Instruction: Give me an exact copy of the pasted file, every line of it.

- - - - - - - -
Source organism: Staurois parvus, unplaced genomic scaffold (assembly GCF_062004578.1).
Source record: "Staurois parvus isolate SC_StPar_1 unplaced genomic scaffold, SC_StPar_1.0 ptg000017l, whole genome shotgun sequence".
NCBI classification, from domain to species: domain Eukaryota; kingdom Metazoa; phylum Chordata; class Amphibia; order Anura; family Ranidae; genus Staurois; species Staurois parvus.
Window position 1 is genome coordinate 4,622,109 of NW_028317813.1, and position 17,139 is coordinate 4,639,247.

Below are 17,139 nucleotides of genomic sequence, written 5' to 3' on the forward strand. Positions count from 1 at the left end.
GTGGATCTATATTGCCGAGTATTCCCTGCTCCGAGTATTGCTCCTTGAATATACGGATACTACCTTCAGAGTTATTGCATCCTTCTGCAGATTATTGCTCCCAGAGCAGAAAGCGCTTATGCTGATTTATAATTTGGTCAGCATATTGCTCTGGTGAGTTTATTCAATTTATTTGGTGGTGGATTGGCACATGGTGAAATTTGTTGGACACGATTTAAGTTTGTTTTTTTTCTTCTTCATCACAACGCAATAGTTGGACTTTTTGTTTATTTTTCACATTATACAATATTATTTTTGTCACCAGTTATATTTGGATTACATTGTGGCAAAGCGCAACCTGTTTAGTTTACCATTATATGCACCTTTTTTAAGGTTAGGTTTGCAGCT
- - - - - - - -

Source organism: Staurois parvus, unplaced genomic scaffold (assembly GCF_062004578.1).
Source record: "Staurois parvus isolate SC_StPar_1 unplaced genomic scaffold, SC_StPar_1.0 ptg000017l, whole genome shotgun sequence".
NCBI classification, from domain to species: domain Eukaryota; kingdom Metazoa; phylum Chordata; class Amphibia; order Anura; family Ranidae; genus Staurois; species Staurois parvus.
Window position 1 is genome coordinate 4,622,109 of NW_028317813.1, and position 17,139 is coordinate 4,639,247.

Below are 17,139 nucleotides of genomic sequence, written 5' to 3' on the forward strand. Positions count from 1 at the left end.
GTGGATCTATATTGCCGAGTATTCCCTGCTCCGAGTATTGCTCCTTGAATATACGGATACTACCTTCAGAGTTATTGCATCCTTCTGCAGATTATTGCTCCCAGAGCAGAAAGCGCTTATGCTGATTTATAATTTGGTCAGCATATTGCTCTGGTGAGTTTATTCAATTTATTTGGTGGTGGATTGGCACATGGTGAAATTTGTTGGACACGATTTAAGTTTGTTTTTTTTCTTCTTCATCACAACGCAATAGTTGGACTTTTTGTTTATTTTTCACATTATACAATATTATTTTTGTCACCAGTTATATTTGGATTACATTGTGGCAAAGCGCAACCTGTTTAGTTTACCATTATATGCACCTTTTTTAAGGTTAGGTTTGCAGCT